Some estimates say that there will be 20 million self-driving cars on the road by 2020. That’s a pretty interesting notion for lots of reasons. People like us immediately start to imagine who the biggest sellers will be. Will Tesla make good on its promise? Will today’s manufacturers be able to successfully disrupt their current production lines? But perhaps the more relevant question when it comes to the wallets of the everyday person is: What impact will self-driving cars have on car insurance?

When it comes to today’s auto insurance premiums, most of the cost is in liability. As you well know, this is the money that goes to paying for “the other guy’s stuff” when you find yourself in a collision. This covers damage to property, hospital bills, court costs, and those sorts of expenses. This is a lot more expensive than covering repairs for your own person and property, and nationwide collisions have driven up insurance premiums for decades now. So what happens if self-driving cars make the roads a lot safer?

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No one really knows. But we do know certain things. For one, liability insurance is never going to go away completely. It may still be paid by the owner of the vehicle, or the decrease in accidents may make this personal coverage a lot more affordable. In a world where most people no longer own cars, and are driven around by autonomous vehicles a-la a robotic fleet owned by Uber, the company in charge of the fleet would no doubt cover liability. In another scenario, the liability cost might be paid by the car manufacturer or the creator of the computer systems which navigate them. However, some prognosticators indicate that this added cost piled on manufacturers might make the cars a lot more expensive. This extra financial weight on the consumer (as the prices of the cars go up) would no doubt be unpopular, and possibly even eliminated by the government.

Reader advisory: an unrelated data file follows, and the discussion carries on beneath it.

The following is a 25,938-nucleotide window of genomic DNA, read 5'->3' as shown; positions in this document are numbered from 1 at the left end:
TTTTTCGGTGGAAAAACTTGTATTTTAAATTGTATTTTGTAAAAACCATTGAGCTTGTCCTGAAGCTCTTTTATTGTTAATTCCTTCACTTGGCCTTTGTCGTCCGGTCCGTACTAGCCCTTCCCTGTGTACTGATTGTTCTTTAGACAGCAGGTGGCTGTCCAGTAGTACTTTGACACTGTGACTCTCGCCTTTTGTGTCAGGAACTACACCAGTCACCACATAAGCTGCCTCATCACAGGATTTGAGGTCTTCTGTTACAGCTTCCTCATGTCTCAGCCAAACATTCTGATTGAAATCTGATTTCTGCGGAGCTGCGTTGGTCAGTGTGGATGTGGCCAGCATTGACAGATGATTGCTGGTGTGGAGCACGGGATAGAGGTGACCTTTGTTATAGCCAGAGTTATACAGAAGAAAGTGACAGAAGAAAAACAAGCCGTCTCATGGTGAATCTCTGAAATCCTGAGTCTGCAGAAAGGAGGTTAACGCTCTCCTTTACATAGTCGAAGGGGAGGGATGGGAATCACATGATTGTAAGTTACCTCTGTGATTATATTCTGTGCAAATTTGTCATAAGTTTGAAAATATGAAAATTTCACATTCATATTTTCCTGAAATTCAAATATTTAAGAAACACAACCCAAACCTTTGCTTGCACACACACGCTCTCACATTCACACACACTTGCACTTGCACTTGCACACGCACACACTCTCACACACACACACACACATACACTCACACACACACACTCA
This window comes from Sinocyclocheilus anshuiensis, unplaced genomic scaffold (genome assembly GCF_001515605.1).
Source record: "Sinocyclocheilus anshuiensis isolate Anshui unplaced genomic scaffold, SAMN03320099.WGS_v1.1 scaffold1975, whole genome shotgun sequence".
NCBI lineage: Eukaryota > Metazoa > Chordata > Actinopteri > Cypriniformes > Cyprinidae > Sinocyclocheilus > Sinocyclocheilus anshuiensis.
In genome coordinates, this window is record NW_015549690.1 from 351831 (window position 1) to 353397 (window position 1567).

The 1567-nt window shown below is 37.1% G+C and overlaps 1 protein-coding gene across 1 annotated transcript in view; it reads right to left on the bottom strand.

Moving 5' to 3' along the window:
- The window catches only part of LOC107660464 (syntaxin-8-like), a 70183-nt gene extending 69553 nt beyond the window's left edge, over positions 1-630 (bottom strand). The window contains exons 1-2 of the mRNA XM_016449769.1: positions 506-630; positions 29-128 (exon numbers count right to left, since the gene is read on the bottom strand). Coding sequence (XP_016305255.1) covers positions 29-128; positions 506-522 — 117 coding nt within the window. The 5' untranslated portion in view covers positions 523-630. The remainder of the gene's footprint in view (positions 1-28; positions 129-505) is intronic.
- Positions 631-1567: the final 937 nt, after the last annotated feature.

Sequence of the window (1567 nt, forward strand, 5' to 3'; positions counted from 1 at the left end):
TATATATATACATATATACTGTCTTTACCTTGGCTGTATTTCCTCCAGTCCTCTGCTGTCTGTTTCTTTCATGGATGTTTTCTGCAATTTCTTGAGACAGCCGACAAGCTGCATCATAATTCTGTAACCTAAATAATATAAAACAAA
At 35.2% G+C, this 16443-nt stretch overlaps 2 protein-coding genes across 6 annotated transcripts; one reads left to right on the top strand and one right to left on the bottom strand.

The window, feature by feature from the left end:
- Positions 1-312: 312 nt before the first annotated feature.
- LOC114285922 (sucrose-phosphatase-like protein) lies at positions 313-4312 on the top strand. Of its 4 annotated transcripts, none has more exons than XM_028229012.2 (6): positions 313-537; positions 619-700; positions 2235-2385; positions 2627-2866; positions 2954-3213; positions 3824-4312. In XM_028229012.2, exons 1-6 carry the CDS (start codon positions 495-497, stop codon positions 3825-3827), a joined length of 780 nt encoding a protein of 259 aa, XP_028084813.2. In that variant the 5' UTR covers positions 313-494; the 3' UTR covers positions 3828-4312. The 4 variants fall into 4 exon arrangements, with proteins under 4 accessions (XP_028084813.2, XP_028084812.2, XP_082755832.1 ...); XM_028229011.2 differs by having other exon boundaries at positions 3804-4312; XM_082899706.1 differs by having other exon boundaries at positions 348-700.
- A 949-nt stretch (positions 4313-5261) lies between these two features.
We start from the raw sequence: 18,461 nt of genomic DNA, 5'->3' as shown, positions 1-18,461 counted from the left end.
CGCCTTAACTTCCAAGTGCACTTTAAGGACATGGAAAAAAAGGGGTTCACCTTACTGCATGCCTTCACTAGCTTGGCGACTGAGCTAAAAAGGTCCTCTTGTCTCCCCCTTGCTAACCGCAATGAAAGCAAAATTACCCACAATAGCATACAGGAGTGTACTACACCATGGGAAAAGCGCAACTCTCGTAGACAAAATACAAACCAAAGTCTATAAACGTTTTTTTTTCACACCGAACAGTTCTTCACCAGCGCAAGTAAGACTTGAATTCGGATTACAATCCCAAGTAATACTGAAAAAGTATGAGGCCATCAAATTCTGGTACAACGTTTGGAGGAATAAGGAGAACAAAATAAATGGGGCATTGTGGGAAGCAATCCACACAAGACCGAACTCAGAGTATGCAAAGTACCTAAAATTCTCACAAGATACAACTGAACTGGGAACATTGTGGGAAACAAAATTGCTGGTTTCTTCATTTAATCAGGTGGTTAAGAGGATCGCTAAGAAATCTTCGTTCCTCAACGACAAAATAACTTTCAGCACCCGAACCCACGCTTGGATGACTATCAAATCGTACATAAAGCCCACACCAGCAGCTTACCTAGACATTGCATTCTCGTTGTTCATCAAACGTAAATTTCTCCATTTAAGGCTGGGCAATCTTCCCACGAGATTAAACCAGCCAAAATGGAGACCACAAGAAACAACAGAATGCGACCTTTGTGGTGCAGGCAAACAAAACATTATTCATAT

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It is likely that autonomous vehicles will make roadways safer. This will invariably result in fewer claims. Insurance companies often have to raise rates in order to cover losses incurred when many claims come through at once. This has been their price-raising strategy since forever. But when the day comes that the stream of claims reduces to a trickle, one would think that insurance prices would be forced down.

Of course, this is all speculation. No one can imagine the difference that autonomous vehicles are going to have on international roadways. Nor do we know the regulatory deals that are in the works between the world’s largest automobile manufacturers and national regulatory bodies. Suffice to say that self-driving cars are going to be common in the not-distant future. As these become more ubiquitous, this will cause a disruption in the car insurance markets. In all likelihood, insurance prices will go down, at least as they pertain to the average person. People will no longer be called “drivers”. Heck, they may not even be owners. But we’ll just have to wait and see.

Source: Guest